Politics

Caralyn Tignanelli, 19, and John Madison, 18

Young voters could make impact on the election, if they actually vote

Ashish Upreti sat on a damp curb, one of thousands of Minnesotans in line Oct. 23 to see President Barack Obama speak in support of Democratic Party candidates at the University of Minnesota at a rally. This election, Tues. Nov. 2, will be the 22-year-old’s first time voting.

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Election 2010

Election 2010: Will young people vote?

When Barack Obama won the 2008 presidential election, many political pundits credited the high youth voter turnout as a deciding factor in his win. Traditionally, when youth actually turn out to the polls, they have a big impact on elections.

David Gilbert-Pederson and Richard Mammen

School board candidate's 20-year-old campaign manager doesn't have high school diploma

David Gilbert-Pederson seems like any other kid fresh out of high school. He is curious about what his crush says about him, has a tremendous appetite, and is shy around new people. But this 20-year-old also manages the campaign of Richard Mammen, one of the Democratic Party’s choices for the Minneapolis school board. But David doesn’t have a high school diploma.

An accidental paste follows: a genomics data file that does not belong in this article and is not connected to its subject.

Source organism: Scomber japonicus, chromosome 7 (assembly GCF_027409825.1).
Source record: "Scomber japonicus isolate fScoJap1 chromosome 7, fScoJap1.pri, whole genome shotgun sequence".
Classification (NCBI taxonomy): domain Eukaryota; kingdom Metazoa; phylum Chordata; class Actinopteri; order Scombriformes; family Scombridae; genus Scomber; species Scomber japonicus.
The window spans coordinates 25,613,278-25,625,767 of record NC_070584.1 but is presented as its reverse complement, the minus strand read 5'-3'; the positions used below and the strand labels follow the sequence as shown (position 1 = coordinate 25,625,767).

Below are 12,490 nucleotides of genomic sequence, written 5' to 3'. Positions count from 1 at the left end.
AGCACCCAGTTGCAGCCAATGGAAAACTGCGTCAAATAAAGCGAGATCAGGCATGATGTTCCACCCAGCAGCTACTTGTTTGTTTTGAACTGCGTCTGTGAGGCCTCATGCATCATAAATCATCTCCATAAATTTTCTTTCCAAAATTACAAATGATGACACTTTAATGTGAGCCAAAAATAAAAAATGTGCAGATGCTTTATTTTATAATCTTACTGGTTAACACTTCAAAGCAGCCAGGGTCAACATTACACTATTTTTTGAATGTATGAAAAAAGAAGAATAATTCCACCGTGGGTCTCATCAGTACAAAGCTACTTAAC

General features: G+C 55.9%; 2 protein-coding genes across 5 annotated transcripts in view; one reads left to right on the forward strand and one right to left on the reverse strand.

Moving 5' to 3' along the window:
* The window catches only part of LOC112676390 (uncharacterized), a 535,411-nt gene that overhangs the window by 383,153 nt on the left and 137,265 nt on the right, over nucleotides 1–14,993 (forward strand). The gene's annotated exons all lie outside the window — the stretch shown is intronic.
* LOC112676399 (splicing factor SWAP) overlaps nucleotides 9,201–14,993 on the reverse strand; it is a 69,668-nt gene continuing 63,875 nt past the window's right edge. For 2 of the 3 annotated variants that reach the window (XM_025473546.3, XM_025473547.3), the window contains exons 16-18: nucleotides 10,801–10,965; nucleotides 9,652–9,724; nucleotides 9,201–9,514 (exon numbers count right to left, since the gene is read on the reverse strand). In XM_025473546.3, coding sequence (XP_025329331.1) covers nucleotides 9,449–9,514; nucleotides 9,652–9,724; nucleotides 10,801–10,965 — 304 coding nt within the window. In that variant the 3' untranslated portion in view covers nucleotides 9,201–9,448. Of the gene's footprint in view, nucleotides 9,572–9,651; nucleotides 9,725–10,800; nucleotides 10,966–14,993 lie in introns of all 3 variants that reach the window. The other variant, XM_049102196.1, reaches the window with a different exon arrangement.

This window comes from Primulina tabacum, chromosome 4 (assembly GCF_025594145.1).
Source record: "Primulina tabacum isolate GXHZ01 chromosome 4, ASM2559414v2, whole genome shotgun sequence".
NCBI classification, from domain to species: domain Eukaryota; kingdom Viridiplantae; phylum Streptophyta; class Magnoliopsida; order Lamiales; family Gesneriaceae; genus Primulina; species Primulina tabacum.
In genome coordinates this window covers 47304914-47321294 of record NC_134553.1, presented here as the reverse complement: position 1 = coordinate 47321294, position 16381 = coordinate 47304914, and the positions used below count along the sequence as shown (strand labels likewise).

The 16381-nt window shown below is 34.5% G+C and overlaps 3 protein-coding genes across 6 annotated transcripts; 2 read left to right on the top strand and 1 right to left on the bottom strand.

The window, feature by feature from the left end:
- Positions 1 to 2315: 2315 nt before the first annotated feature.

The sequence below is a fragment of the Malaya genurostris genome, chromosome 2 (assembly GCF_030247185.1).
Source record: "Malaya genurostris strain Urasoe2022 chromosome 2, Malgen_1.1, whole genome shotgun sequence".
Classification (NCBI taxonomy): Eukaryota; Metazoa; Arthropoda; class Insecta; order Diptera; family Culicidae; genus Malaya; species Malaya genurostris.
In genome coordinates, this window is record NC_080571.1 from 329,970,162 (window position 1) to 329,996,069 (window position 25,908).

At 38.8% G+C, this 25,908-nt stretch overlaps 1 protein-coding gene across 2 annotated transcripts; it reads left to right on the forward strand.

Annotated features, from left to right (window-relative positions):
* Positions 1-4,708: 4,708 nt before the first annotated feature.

Election 2010

Bigger classes? Better teachers? How the governors' race matters to teens.

The governors’ election in Minnesota this year can make or break your next school year. Mark Dayton is the DFL candidate, Tom Emmer is the Republican candidate and Tom Horner is the Independence Party candidate. Each is offering something different to the schools if he becomes governor.

Even though I’m not of voting age yet, this election is important to me to see what the candidates have to offer and why this election makes a difference for schools.

Do you care who wins for Minnesota governor?

YourTurn winner

YourTurn winners: To vote or not to vote?

More than 80 teens responded to ThreeSixty’s YourTurn that asked if they would vote Nov. 2 if they could, even if they aren’t 18. Their responses surprised us.

What freedom are you most thankful for in America?

The freedom of press
12%
The freedom of speech
53%
The freedom of religion
24%
The freedom to vote
6%
The right to own a gun or weapon
6%
Protection from unreasonable searches of belongings
0%
My favorite freedom isn’t listed
0%
I don’t think I have much freedom
0%
Exterior of Arlington High School

Its mascot is the phoenix, but Arlington H.S. will not rise from ashes

On April 14, while most students in the state of Minnesota were fretting about their MCAs, the students at Arlington Senior High in St. Paul were distraught over news the district wanted to shut down their school.

How teens count to America, read the winning essays

How do teens count to America? Read the essays published in the Star Tribune and Pioneer Press